It's 2/3rds professional now I read recently. A bureaucrat in the Duma you've never heard of was charged by Putin with carrying out massive reforms post-2008 and did them, clearing out a lot of the high-ranking officer dead weight and making the military structure more flexible. Meanwhile the defense alliance whose first priority is defense against Russia by definition has dropped off in capability outside of the U.S. as you have agreed with while increasing the amount of territory it has to defend with states that are giving to the alliance less than their defense would require.

        In short: NATO is in a perilous state. Post-1991 it was foreseen it would probably never enter a real conflict where the opponent was a capable non-guerilla military and shoots back according to most of its pre-fall of communism members I bet if you stuck their foreign policy groups in a room and forced them to answer the question. It explains the German reaction to me for not only this crisis but also the Georgian War of 2008 and Crimea 2014 - they know if they ever get in a guns-shooting NATO-wide conflict their military is f#cked, so their only option is to calm tensions and give Russia space on its western frontier. This crisis now is really pushing those states into a corner they don't want to be in because regardless of what ends up happening here, NATO conflict with Russia is less the abstract theoretical and a lot more plausible, and that's an existential crisis for some Western and Central European NATO countries that have made military commitments to defend the likes of Lithuania against Russian invasion when their risk assessment of a potential Russian invasion of Lithuania was much less than it is now. And if the U.S. steps up and let's these members not contribute much of material value because they are ill-prepared and does all the dirty work for them (like happened with Libya), I could not think of a better way to prove former President Trump who I hate right.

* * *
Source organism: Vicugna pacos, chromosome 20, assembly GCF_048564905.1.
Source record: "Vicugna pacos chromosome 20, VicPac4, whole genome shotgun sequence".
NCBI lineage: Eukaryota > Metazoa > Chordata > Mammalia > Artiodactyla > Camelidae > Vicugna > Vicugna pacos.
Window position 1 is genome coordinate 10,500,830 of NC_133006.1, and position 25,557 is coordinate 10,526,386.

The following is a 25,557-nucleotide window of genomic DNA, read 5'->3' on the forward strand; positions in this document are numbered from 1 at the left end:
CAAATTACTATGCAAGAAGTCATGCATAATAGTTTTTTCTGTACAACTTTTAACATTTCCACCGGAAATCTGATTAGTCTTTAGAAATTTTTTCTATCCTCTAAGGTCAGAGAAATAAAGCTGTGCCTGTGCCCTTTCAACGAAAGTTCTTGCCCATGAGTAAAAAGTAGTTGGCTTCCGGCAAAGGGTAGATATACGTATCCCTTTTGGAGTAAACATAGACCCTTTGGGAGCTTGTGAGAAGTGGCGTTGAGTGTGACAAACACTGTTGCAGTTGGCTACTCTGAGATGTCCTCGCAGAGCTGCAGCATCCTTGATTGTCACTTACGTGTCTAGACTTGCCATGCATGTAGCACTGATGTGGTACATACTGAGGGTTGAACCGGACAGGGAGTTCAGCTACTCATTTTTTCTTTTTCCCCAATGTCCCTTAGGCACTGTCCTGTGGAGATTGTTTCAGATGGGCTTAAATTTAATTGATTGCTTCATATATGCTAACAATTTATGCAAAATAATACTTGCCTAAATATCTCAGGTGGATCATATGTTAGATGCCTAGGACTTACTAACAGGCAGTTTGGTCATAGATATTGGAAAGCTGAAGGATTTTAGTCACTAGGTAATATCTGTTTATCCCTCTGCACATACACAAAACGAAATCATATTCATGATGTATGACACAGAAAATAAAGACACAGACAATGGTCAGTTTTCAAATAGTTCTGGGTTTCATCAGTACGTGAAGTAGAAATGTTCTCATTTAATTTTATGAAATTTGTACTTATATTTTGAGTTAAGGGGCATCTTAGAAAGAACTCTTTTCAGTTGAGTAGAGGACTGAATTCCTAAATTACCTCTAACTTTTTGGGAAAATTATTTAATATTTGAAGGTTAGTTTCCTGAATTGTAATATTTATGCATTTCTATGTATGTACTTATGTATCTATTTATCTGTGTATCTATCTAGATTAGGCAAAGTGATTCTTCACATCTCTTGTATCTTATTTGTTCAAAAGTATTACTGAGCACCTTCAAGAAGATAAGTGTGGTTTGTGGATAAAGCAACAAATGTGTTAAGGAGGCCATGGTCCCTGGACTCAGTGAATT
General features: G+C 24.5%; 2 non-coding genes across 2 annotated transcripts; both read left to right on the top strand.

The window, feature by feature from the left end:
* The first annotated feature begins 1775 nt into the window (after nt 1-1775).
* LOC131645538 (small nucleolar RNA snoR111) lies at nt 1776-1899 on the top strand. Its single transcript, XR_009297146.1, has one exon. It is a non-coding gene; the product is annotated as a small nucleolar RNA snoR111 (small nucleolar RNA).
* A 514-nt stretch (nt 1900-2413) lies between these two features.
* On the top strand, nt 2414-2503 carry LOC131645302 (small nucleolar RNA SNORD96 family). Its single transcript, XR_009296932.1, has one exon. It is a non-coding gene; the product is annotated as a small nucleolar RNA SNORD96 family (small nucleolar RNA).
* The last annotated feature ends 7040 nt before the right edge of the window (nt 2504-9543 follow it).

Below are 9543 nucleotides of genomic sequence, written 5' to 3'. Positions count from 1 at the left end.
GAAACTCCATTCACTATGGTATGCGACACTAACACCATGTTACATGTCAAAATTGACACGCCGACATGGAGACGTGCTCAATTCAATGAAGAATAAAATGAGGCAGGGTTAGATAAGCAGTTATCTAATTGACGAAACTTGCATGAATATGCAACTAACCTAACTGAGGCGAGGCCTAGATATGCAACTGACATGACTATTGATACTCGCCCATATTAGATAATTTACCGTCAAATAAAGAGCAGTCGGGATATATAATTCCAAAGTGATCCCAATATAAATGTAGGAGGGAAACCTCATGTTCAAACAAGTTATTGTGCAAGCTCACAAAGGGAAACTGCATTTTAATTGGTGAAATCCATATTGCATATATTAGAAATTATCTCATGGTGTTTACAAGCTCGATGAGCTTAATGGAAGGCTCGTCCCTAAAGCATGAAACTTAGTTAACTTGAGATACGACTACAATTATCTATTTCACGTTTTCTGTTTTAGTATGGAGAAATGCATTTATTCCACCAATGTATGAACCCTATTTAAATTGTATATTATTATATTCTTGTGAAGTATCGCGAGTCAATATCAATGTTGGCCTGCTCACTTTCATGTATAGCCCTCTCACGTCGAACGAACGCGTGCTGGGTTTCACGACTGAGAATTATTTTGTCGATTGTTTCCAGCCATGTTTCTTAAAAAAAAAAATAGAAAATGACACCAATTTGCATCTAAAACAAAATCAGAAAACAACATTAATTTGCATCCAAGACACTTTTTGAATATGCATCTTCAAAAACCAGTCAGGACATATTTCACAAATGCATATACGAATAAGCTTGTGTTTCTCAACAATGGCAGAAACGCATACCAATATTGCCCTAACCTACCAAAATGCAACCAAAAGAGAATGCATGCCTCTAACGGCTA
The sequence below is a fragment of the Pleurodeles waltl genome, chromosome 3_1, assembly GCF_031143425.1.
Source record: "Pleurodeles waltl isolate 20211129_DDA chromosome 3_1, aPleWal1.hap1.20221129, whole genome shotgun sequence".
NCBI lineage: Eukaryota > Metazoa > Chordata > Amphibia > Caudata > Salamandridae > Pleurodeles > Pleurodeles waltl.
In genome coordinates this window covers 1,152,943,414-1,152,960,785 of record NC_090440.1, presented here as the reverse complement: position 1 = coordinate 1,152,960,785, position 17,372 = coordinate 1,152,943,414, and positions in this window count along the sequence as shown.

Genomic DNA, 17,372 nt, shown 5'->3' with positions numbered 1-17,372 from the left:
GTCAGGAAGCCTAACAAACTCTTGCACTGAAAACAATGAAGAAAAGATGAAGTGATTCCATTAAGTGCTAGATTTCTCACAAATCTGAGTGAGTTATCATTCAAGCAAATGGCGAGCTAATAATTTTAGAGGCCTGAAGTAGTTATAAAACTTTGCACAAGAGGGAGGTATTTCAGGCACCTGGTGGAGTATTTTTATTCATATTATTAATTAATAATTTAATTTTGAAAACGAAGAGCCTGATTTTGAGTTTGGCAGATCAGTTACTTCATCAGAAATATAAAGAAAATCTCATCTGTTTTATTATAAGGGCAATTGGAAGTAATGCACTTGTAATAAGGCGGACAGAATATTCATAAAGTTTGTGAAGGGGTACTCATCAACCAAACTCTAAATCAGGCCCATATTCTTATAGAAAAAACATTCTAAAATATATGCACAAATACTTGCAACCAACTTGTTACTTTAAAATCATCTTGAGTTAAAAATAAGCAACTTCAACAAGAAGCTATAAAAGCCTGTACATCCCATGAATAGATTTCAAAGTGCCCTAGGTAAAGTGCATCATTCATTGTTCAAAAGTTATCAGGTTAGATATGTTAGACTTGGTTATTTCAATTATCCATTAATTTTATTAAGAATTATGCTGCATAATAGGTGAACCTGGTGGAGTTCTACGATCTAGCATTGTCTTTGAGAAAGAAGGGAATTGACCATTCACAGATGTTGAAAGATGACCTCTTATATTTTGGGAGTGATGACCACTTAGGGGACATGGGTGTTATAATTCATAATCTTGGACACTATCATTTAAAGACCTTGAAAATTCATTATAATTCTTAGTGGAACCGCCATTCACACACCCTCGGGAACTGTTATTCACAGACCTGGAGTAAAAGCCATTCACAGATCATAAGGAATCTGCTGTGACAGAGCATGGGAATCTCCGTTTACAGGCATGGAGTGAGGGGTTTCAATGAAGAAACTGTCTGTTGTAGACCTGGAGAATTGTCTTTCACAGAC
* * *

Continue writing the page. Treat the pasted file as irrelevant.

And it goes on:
Last edited by rj1; 09 Feb 22,, 15:41.

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        • Originally posted by Officer of Engineers View Post
          if they checked all the boxes, they wouldn't need us. They should not need us now. But if they do check all the boxes, they would be a military and economic powerhouse and a net contributor, not a net detriment to any alliance. The fact that Gen Miley accessed that Kiev is only a 72 hour Russian march screams at the Ukrainian incompetence. Russia should run out bombs long before the road to Kiev runs out of bunkers. Ain't going to be the case.